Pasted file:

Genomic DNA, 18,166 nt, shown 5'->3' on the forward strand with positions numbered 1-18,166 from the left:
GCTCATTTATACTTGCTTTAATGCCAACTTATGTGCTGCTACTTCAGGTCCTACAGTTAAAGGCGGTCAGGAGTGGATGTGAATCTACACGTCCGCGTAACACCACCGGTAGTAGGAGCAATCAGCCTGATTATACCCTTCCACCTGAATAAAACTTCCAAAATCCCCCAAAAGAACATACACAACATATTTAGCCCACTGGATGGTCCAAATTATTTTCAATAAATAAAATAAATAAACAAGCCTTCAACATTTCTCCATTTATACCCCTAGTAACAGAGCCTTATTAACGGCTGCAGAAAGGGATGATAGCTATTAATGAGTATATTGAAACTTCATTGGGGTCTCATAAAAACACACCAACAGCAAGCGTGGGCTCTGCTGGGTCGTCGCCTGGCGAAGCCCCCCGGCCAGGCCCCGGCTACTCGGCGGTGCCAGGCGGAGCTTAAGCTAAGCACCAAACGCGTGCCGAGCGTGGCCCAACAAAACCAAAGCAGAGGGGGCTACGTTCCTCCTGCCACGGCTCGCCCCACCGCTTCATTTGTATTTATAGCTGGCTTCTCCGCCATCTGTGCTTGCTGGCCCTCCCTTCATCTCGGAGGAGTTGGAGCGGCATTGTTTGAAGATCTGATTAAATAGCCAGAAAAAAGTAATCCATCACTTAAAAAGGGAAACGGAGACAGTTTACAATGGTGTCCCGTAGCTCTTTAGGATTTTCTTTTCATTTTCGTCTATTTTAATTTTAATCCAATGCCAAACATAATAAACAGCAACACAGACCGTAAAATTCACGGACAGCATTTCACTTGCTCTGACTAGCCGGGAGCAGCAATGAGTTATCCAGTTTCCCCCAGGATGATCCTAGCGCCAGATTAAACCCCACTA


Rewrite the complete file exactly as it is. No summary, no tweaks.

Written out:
Genomic DNA, 18,166 nt, shown 5'->3' on the forward strand with positions numbered 1-18,166 from the left:
GCTCATTTATACTTGCTTTAATGCCAACTTATGTGCTGCTACTTCAGGTCCTACAGTTAAAGGCGGTCAGGAGTGGATGTGAATCTACACGTCCGCGTAACACCACCGGTAGTAGGAGCAATCAGCCTGATTATACCCTTCCACCTGAATAAAACTTCCAAAATCCCCCAAAAGAACATACACAACATATTTAGCCCACTGGATGGTCCAAATTATTTTCAATAAATAAAATAAATAAACAAGCCTTCAACATTTCTCCATTTATACCCCTAGTAACAGAGCCTTATTAACGGCTGCAGAAAGGGATGATAGCTATTAATGAGTATATTGAAACTTCATTGGGGTCTCATAAAAACACACCAACAGCAAGCGTGGGCTCTGCTGGGTCGTCGCCTGGCGAAGCCCCCCGGCCAGGCCCCGGCTACTCGGCGGTGCCAGGCGGAGCTTAAGCTAAGCACCAAACGCGTGCCGAGCGTGGCCCAACAAAACCAAAGCAGAGGGGGCTACGTTCCTCCTGCCACGGCTCGCCCCACCGCTTCATTTGTATTTATAGCTGGCTTCTCCGCCATCTGTGCTTGCTGGCCCTCCCTTCATCTCGGAGGAGTTGGAGCGGCATTGTTTGAAGATCTGATTAAATAGCCAGAAAAAAGTAATCCATCACTTAAAAAGGGAAACGGAGACAGTTTACAATGGTGTCCCGTAGCTCTTTAGGATTTTCTTTTCATTTTCGTCTATTTTAATTTTAATCCAATGCCAAACATAATAAACAGCAACACAGACCGTAAAATTCACGGACAGCATTTCACTTGCTCTGACTAGCCGGGAGCAGCAATGAGTTATCCAGTTTCCCCCAGGATGATCCTAGCGCCAGATTAAACCCCACTA